Turkish gov’t confusing minds as PKK leader calls for disarmament
Abdullah Öcalan’s March 21 message, sent from İmralı Island prison where he has been kept since 1999 and read in Diyarbakır addressing the outlawed Kurdistan Workers’ Party (PKK), which he founded in 1978, to take a decision to leave arms and shift to a non-violent strategy was something that the Turkish government had been expecting for more than six months.
It was President Tayyip Erdoğan who had initiated the talks between the government and Öcalan when he was the prime minister in 2012 via Turkish intelligence chief Hakan Fidan. It was Erdoğan who approved the mediating role of the Kurdish problem-focused Peoples’ Democratic Party (HDP) between the government and the PKK, by shuttling between the government people, İmralı, the political and military headquarters of the PKK in the Kandil Mountains of Iraq and the diplomatic and financial center in Brussels.
When Erdoğan was elected president in August 2014, then-foreign minister Ahmet Davutoğlu replaced him as the chairman of the ruling Justice and Development Party (AK Parti) and as the prime minister. Davutoğlu did not show any sign of hesitation to continue the talks.
Actually the first solid outcome of the talks with the PKK in pursuit of a political settlement to Turkey’s chronic Kurdish problem came under Davutoğlu’s term. It was him to make the official - i.e. something more than an intelligence agency effort - decree on Oct. 2, 2014.
Declarations of will both by the government and the HDP deputies were read together in Istanbul in February 2015 as another psychological threshold.
There were two left. For the HDP, the formation of an “independent” monitoring group was a must for the start of official negotiations. For the government, as raised a number of times by Deputy Prime Minister Yalçın Akdoğan, was a call by Öcalan to the PKK to leave arms, preferably on the festive day of Nevruz, March 21, to boost its public effect.
Öcalan in a way delivered his promise and made the call. But not only has the name of such a monitoring group not been announced yet, also a discrepancy has surfaced between Erdoğan and the government over the formation of the group.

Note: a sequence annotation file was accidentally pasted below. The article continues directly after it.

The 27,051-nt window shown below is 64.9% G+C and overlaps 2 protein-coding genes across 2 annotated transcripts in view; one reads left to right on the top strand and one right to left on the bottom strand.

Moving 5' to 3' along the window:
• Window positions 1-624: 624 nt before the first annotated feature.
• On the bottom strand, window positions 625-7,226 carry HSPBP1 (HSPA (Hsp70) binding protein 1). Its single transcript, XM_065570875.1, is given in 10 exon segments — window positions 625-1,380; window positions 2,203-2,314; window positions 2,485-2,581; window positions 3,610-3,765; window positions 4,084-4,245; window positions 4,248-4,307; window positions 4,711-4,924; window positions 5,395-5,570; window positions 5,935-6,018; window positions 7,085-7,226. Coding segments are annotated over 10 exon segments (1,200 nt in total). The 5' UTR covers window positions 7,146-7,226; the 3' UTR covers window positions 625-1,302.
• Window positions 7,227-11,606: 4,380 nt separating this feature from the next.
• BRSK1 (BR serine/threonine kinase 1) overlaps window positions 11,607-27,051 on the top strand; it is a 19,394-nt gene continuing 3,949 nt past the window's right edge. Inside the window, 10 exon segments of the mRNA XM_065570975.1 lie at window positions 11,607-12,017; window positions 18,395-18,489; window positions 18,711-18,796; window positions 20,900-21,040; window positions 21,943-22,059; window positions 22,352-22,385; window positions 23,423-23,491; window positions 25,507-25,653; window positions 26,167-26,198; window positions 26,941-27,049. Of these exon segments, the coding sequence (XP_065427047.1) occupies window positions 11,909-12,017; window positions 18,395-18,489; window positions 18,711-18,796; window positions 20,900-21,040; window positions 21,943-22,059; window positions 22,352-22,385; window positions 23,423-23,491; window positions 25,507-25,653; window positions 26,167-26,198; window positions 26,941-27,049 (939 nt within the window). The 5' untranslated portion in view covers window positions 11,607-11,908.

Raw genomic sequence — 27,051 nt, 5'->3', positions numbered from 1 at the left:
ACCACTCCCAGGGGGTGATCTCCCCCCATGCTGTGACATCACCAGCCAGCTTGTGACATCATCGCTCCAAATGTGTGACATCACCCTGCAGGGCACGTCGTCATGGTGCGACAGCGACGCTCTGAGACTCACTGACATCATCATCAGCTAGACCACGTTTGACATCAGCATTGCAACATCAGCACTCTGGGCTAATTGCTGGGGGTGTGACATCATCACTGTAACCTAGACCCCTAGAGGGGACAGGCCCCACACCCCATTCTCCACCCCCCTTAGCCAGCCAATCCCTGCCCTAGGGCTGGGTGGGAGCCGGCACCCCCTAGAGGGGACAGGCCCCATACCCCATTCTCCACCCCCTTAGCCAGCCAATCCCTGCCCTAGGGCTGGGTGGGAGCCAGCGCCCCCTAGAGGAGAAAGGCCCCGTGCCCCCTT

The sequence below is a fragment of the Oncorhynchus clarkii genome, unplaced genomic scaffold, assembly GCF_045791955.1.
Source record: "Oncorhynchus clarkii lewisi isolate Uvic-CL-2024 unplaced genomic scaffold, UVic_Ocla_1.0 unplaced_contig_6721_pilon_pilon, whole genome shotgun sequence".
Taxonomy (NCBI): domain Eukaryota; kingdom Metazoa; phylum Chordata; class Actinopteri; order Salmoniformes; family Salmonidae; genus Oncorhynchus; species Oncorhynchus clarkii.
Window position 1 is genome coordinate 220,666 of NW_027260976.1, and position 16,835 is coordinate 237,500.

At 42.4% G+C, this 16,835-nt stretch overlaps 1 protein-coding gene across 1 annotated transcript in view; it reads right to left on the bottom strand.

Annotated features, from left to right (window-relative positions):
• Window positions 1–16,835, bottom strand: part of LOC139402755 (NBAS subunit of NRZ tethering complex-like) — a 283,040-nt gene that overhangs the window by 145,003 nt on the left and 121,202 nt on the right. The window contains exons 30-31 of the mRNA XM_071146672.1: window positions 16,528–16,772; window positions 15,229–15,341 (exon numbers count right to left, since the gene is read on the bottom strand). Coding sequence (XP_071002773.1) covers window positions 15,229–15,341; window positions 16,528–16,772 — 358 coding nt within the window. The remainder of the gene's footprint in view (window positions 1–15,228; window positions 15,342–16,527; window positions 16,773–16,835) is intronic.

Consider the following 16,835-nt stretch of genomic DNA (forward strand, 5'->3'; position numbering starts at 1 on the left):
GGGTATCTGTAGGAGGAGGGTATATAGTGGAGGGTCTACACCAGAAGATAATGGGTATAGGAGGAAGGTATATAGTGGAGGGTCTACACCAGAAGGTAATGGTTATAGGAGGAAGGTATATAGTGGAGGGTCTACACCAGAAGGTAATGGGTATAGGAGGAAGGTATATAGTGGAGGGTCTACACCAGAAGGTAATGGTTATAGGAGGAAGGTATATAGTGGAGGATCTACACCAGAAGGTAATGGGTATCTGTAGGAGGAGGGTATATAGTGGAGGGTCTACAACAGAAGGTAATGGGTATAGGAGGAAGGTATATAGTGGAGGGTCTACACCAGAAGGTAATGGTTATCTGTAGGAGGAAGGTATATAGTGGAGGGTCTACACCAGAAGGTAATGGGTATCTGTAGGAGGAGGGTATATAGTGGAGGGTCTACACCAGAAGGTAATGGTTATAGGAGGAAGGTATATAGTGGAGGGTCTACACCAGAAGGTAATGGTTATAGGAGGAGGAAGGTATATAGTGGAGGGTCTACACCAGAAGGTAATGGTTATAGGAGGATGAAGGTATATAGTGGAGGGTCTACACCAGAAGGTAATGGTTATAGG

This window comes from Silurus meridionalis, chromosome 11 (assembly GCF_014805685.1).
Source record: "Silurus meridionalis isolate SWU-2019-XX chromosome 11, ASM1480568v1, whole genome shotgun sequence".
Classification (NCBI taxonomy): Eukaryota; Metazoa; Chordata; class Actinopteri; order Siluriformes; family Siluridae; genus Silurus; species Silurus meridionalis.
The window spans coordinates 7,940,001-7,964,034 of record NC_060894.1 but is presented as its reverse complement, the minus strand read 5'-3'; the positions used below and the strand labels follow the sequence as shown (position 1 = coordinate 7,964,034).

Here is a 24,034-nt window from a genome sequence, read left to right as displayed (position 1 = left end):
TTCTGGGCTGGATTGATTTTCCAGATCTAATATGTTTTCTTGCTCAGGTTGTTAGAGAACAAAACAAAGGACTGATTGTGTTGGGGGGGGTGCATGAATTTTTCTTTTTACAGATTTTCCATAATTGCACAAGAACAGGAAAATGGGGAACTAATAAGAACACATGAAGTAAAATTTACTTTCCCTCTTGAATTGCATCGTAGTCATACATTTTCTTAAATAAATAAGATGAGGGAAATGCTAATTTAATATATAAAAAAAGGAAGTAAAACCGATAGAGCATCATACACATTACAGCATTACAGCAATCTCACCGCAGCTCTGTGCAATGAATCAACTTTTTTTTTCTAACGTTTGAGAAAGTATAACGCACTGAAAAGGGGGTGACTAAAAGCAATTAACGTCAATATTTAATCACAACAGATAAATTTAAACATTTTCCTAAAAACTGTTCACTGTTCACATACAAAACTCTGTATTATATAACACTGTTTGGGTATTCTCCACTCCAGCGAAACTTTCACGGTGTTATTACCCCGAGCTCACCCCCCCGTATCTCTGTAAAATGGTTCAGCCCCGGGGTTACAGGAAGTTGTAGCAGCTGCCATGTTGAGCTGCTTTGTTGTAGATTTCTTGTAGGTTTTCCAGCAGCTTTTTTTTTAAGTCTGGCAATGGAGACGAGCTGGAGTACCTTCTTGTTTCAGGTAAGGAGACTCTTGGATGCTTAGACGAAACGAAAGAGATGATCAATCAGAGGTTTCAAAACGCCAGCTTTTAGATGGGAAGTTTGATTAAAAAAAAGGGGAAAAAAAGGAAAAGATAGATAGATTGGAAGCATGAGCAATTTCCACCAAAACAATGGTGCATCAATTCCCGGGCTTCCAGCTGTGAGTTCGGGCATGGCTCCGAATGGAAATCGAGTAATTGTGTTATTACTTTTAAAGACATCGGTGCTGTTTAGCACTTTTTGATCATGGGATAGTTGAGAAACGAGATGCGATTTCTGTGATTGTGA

Pervin Buldan, an MP for the HDP active in the meditative talks, had told HDN on March 13 that such a group of 15-16 people was roughly formed and waiting for the approval of the government and they expected the group could join them in talks with Öcalan on March 14, which could be taken as the start of the official peace negotiations.
Akdoğan reacted to that strongly; there was nothing certain yet. And when a group of 5-6 people’s names were leaked to the press on March 20, a day before Öcalan’s message, President Erdoğan said he objected to the formation of the group, which has been on the table from day one.
As soon as Öcalan’s message to leave arms was read, Government Spokesman (and also a Deputy Prime Minister) Bülent Arınç objected to Erdoğan’s objection about the monitoring group, which stole some of the headlines the next day from the important call in Diyarbakır.
In return, Erdoğan slammed the government once again on March 21 evening, saying it was wrong for the government and party members (those were Akdoğan, Interior Minister Efkan Ala and AK Parti parliamentary spokesman Mahir Ünal) to take a picture together with members of the HDP.
Arınç’s reply on March 22 was that the government “loves the president” but has its own “responsibilities,” a very gentle way of saying, “let us mind our own business.”
Those are mind confusing words. Is this a simple “good cop-bad cop” game between the president and the government, since Turkey is heading for the June 7 elections and the AK parti wants to lose neither Turkish nationalist, nor Kurdish conservative votes? Or is this a real rift between them like the one over the resignation of Fidan from the National Intelligence Organization (MİT) to become a candidate for the elections and the later return to his job due to pressure from Erdoğan on Davutoğlu?
Because it is not possible to think all those developments are independent of the Fidan incident and if so, the Kurdish problem might cause a bit of headache for both Erdoğan and Davutoğlu in the elections.
The Kurdish front, by the way, enjoys the situation. Selahattin Demirtaş, the co-chairman of the HDP, said in an Istanbul rally on March 22 that he did not think the PKK would resume the fight “just because Erdoğan objected” to the developments; the HDP takes the government’s word as it should be in a parliamentarian democracy, not a presidential one, as Erdoğan desires.